Total fanatic: Fan says lucky hat helps KU win
In the waning minutes of the Kansas men’s basketball game Sunday, KU’s move into the lead and victory over Purdue may have been because, back in Kansas, Florence “Pudd” Wasson put on her lucky hat.
The 92-year-old firmly believes in her good luck charm, a stocking cap complete with fake elf ears and striped in crimson and blue, given to her by friend and neighbor Carolyn Essary. It’s part of Wasson’s game-day ritual.
“My earrings are one of the first things that go on,” she said recently, motioning to the Jayhawks adorning her earlobes.
Then it’s a KU shirt — preferably a 2008 national championship shirt — and Jayhawk-covered pajama pants. Completing the outfit are red shoes, a blue flower with a Jayhawk in the center for her hair, a large beaded necklace and two KU bracelets.
But not the lucky hat; not immediately, at least. Whenever the team is doing poorly, Wasson says putting her hat on seems to help the Jayhawks.
“I usually don’t put it on until maybe they’re losing,” she said.
“One night she said, ‘Oh! They’re losing; I better get my hat on!’” Essary said.
Wasson didn’t go to KU. In fact, she was born and raised in Missouri.
Wasson’s love for basketball may come from her days in high school, which didn’t field a football team, only a basketball team. She can’t remember how her Jayhawk fan status began — her love for KU perhaps was adopted from her husband, who grew up in Bonner Springs and played basketball at Bonner Springs High School.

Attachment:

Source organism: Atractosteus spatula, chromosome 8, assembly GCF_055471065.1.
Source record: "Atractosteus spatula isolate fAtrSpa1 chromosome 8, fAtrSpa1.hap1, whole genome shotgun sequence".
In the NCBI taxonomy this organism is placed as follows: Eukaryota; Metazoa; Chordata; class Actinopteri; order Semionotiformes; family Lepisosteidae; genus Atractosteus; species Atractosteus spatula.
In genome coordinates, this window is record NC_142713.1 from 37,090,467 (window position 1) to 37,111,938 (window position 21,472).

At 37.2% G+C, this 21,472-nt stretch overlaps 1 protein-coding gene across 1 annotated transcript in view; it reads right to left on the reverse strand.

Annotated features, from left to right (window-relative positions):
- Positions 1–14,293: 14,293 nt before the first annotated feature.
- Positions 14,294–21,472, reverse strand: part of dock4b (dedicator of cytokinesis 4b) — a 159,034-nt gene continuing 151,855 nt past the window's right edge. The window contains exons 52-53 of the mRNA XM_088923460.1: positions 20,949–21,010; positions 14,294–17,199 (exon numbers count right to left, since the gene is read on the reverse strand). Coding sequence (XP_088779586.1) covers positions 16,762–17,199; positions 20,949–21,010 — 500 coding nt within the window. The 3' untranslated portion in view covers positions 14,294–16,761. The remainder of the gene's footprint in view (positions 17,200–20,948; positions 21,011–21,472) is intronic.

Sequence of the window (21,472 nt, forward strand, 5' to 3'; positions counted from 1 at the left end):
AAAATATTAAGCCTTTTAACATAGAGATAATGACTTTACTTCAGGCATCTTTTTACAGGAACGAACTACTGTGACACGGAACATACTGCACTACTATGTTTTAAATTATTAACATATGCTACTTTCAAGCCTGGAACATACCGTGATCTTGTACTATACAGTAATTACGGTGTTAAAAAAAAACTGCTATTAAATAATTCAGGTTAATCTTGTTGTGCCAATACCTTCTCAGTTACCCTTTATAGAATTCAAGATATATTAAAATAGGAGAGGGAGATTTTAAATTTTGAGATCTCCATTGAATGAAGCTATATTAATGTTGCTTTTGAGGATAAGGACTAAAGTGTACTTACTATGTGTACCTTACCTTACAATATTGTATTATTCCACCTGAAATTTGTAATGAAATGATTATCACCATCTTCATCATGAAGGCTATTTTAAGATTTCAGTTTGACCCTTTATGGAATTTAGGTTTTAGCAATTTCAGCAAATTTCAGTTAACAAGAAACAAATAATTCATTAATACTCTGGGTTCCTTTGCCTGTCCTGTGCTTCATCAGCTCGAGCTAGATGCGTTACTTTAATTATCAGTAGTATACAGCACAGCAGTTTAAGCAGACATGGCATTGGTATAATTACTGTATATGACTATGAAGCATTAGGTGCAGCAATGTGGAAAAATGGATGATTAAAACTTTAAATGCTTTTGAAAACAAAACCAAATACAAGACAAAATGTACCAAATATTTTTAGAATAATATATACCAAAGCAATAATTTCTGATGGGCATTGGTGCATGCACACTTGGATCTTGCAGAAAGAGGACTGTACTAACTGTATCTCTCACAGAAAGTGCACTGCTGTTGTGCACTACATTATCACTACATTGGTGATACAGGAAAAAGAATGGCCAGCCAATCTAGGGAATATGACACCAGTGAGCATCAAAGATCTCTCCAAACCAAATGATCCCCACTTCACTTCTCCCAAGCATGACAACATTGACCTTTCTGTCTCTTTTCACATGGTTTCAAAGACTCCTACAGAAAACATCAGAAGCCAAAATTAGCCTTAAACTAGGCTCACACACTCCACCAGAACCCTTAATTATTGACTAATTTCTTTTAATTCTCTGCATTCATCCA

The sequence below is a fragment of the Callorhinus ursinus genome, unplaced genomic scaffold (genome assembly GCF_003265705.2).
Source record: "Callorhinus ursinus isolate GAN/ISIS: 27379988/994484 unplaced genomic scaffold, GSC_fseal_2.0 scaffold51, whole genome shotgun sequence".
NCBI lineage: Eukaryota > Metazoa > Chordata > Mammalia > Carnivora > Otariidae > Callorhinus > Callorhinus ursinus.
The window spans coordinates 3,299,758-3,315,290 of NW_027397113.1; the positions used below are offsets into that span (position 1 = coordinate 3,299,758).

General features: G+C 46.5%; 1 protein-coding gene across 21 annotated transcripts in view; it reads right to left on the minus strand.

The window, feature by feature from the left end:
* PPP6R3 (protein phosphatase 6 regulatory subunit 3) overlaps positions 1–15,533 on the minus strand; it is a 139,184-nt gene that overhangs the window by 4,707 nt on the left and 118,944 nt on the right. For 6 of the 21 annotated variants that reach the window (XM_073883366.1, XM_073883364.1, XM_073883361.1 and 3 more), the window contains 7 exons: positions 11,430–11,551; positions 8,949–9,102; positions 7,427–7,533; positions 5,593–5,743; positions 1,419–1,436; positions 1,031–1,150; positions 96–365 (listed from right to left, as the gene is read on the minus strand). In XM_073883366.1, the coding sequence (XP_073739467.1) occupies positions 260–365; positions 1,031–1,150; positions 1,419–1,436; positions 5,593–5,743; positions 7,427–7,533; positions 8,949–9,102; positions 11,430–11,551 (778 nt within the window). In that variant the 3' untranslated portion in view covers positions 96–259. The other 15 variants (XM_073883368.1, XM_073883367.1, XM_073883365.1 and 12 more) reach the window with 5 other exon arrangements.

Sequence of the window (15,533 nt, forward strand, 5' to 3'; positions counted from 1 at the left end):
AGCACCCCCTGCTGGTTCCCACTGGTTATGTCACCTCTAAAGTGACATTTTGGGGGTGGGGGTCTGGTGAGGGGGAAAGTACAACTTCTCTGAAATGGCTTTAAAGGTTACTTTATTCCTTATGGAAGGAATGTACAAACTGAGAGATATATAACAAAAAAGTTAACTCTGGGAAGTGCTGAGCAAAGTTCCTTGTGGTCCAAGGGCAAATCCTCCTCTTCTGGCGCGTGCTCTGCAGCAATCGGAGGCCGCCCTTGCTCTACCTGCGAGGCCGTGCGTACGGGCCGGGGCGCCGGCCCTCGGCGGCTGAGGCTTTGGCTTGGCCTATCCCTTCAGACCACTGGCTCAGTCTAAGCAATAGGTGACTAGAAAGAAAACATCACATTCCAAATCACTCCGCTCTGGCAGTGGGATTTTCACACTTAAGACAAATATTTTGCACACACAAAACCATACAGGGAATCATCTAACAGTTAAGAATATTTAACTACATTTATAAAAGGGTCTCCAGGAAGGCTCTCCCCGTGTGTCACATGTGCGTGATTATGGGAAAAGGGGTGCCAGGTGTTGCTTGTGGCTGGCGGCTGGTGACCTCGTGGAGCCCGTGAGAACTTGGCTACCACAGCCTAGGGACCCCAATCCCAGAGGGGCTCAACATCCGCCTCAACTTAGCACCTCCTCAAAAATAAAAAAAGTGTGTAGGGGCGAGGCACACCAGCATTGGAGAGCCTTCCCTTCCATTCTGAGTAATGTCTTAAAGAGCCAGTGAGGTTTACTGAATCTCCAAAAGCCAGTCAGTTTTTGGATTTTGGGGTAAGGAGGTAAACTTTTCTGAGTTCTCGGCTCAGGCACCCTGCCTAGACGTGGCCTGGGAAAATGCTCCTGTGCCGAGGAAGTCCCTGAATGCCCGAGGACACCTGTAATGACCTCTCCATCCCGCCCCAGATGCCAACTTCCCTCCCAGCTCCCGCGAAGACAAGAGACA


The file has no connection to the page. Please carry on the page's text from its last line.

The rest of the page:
“I’ve always liked KU,” she said. “I’m from Missouri originally, but I never really did follow Missouri.”
Her love for KU expanded to a whole new level when her second-oldest daughter attended the school. Eventually, her grandchildren started buying her memorabilia. Now her great-grandson is a freshman at KU.
KU items can be found all over her apartment. A small sampling: a miniature Christmas tree atop her television, basketball salt-and-pepper shakers on the dining table, three blankets on her coach and a fourth that doubles as a poncho on a chair.
“I wore it to WalMart the other day, and the lady pharmacist took my picture,” said Wasson, who’s lived in Bonner Springs for the last 70 years of her life, aside from a short amount of time she spent with her daughter in Tucson.
She has attended a few games at Allen Fieldhouse and one in Tucson, when the University of Arizona played Kansas. But she prefers watching at home, where she likes yelling at her TV.
“I tell them, when they make a mistake, ‘You shouldn’t have done that!’” she said.
She has some concerns about this year’s team.
“Sometimes, when they don’t play so good, they act like they’re tired,” she said. “He (coach Bill Self) doesn’t have the depth.”
Wasson likes Self. She said she occasionally watches University of North Carolina games, just to see how former KU coach Roy Williams is doing. She was a bit bitter in 2003, when Williams left the Jayhawks.
“But Bill’s done a pretty good job,” she said of Williams’ successor.
Particularly in 2008. Wasson said Mario Chalmers’ game-tying basket in the national championship game was a very happy moment.
“I can still see him make that basket,” she said.